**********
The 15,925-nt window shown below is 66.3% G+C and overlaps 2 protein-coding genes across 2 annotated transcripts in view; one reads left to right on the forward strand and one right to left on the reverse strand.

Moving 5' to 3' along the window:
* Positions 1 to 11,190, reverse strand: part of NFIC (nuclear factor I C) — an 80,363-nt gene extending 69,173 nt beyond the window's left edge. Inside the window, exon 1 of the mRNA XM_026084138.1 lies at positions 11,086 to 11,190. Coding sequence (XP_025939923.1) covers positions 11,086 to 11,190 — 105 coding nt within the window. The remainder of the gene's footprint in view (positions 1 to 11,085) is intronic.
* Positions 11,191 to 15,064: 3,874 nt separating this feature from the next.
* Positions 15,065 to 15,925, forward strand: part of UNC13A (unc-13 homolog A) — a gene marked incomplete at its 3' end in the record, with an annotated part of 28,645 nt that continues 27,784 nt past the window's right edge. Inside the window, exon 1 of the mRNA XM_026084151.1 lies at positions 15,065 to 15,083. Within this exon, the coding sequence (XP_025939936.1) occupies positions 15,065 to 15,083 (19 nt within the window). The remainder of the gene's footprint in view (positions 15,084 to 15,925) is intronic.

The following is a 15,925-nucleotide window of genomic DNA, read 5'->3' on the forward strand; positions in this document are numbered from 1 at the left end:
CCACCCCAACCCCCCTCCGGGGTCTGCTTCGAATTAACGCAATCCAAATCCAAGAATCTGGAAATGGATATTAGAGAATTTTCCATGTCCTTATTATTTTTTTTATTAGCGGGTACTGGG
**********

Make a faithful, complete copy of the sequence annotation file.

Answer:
The 15,925-nt window shown below is 66.3% G+C and overlaps 2 protein-coding genes across 2 annotated transcripts in view; one reads left to right on the forward strand and one right to left on the reverse strand.

Moving 5' to 3' along the window:
* Positions 1 to 11,190, reverse strand: part of NFIC (nuclear factor I C) — an 80,363-nt gene extending 69,173 nt beyond the window's left edge. Inside the window, exon 1 of the mRNA XM_026084138.1 lies at positions 11,086 to 11,190. Coding sequence (XP_025939923.1) covers positions 11,086 to 11,190 — 105 coding nt within the window. The remainder of the gene's footprint in view (positions 1 to 11,085) is intronic.
* Positions 11,191 to 15,064: 3,874 nt separating this feature from the next.
* Positions 15,065 to 15,925, forward strand: part of UNC13A (unc-13 homolog A) — a gene marked incomplete at its 3' end in the record, with an annotated part of 28,645 nt that continues 27,784 nt past the window's right edge. Inside the window, exon 1 of the mRNA XM_026084151.1 lies at positions 15,065 to 15,083. Within this exon, the coding sequence (XP_025939936.1) occupies positions 15,065 to 15,083 (19 nt within the window). The remainder of the gene's footprint in view (positions 15,084 to 15,925) is intronic.

The following is a 15,925-nucleotide window of genomic DNA, read 5'->3' on the forward strand; positions in this document are numbered from 1 at the left end:
CCACCCCAACCCCCCTCCGGGGTCTGCTTCGAATTAACGCAATCCAAATCCAAGAATCTGGAAATGGATATTAGAGAATTTTCCATGTCCTTATTATTTTTTTTATTAGCGGGTACTGGG